Across the Atlantic, Scotland suffers from what a foodbank network manager has called “an epidemic of hunger.” In light of increasing rates of food insecurity, it is considering a move to ensure no Scot goes hungry.
Photo via Flickr user Jason Rogers
Hunger is an enduring scourge in even the most prosperous of nations. Here in America, where we waste up to 40 percent of the food we produce, 42 million people still live in a state of food insecurity.
Across the Atlantic, Scotland similarly suffers from what a foodbank network manager has called "an epidemic of hunger." In light of increasing rates of food insecurity, it is considering doing something to help ensure no Scot goes hungry.
In a groundbreaking legislative move, Scotland may pass a law guaranteeing a "right to access to food."
"In a wealthy 21st century nation, citizens should not have to rely on charity or on surplus food to feed themselves and their families," a report by the Independent Working Group on Food Poverty, a group formed to address hunger, says. "We propose that our approach to food poverty and food insecurity in Scotland is based on a 'right to food' which is underpinned by law."
Last year, the Trussell Trust, a UK foodbank network, provided nearly 134,000 three-day emergency food supplies in Scotland. That's a significant number in a country with a population of about 5 million, but that figure may not accurately assess the problem—the Trust expects that it greatly underestimates the real magnitude of Scottish hunger for a variety of reasons.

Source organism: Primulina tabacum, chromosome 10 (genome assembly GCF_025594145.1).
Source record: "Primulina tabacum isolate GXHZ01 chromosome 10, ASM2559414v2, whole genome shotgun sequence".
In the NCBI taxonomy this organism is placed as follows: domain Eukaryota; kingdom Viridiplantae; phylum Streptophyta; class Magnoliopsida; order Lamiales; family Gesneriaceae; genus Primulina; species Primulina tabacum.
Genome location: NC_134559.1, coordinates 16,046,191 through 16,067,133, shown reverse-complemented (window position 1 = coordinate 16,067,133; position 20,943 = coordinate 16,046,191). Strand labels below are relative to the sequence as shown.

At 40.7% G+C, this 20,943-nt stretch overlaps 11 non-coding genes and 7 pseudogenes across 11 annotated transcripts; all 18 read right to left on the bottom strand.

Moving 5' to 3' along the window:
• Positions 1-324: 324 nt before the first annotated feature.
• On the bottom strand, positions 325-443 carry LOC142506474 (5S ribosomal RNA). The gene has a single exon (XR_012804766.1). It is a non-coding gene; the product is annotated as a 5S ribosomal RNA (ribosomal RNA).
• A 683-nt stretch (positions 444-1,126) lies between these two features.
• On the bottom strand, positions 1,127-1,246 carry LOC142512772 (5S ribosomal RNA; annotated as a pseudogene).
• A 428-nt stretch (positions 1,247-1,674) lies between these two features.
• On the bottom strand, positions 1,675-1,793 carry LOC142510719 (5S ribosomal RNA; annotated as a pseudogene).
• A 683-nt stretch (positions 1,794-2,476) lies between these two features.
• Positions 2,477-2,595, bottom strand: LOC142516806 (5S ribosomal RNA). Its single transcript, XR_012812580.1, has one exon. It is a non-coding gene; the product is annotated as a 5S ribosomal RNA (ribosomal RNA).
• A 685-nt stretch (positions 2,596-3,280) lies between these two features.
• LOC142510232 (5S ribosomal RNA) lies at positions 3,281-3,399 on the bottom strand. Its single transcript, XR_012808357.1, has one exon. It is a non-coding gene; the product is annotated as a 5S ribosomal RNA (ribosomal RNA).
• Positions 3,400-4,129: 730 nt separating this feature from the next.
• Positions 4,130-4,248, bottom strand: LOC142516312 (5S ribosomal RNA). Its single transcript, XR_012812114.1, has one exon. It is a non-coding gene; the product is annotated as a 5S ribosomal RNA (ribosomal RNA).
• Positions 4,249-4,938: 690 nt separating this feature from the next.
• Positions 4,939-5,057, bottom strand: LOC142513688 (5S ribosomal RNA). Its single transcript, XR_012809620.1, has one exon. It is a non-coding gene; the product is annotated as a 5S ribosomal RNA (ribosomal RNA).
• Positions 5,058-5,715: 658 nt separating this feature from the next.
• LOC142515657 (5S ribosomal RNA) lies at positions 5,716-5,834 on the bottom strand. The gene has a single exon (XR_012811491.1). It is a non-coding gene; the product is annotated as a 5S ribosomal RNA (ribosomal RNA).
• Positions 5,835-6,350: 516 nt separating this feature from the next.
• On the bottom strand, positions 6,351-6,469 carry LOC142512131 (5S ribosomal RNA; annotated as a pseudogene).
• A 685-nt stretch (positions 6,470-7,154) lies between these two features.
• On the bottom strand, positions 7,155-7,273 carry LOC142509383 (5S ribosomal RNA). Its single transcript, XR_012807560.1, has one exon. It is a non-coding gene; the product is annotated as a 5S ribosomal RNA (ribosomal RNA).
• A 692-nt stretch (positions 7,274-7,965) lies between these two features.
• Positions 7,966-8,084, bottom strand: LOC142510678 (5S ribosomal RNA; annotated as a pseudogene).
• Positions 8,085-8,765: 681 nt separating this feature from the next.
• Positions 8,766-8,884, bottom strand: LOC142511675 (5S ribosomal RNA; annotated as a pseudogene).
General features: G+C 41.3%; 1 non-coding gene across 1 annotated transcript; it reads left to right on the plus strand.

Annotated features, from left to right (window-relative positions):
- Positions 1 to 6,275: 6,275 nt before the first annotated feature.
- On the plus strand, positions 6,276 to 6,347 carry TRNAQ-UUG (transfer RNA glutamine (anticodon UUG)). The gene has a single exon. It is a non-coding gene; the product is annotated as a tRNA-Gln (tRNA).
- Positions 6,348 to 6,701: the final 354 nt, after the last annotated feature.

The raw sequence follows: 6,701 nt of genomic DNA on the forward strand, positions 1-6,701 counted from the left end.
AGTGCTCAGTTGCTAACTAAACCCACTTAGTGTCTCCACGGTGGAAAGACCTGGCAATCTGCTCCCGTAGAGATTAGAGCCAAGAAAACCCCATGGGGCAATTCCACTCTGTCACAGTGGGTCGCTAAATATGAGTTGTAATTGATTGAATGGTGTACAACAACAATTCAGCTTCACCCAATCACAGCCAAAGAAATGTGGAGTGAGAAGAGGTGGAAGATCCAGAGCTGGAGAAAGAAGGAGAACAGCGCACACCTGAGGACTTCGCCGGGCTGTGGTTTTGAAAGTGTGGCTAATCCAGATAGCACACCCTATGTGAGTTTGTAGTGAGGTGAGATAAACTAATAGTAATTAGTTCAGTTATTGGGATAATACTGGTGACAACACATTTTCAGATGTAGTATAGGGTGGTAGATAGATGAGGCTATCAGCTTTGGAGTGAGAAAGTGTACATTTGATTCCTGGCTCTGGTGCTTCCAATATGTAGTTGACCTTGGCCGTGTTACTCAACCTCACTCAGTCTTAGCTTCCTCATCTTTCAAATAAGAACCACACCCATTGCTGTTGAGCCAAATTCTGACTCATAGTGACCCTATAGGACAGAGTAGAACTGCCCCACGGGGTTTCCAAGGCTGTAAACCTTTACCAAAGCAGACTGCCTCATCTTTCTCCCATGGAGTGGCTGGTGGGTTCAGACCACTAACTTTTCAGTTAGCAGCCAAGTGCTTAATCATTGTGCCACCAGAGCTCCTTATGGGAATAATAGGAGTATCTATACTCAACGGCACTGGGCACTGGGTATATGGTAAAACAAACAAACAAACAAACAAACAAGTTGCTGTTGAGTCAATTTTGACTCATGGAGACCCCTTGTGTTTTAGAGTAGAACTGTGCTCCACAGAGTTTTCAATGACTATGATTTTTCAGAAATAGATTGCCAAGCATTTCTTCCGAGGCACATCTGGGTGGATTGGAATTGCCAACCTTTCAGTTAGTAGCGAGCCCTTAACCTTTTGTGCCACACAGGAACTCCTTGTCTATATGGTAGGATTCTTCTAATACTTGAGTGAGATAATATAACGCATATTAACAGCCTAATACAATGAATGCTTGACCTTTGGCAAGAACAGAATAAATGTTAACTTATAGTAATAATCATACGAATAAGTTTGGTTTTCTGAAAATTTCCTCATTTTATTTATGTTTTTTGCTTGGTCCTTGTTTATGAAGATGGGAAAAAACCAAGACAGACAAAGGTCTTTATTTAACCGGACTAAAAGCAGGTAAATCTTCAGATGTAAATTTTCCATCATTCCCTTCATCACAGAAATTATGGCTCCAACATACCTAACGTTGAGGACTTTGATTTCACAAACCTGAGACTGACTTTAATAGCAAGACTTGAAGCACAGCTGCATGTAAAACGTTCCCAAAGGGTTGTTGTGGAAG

"Like many others, I have been appalled by the regular reports of more and more people in our country needing to access food banks in order to get by," Martin Johnstone, Chair of the Independent Working Group on Food Poverty, wrote in a foreword to the group's report. "I know others who would rather go hungry than suffer the indignity of going to a food bank and, they perceive, begging for food."
The group recognizes that a law wouldn't end hunger, but it would bestow a duty upon the government to work to provide mechanisms to secure food where it is needed. It could even mean the government could be held legally responsible if its efforts to guarantee food is available to all citizens fail. The Working Group's proposals also hope that ensuring access to food would remove the stigma of seeking public assistance.
"They are not people who are careless with money," Johnstone wrote. "They are people who do not have enough money in the first place."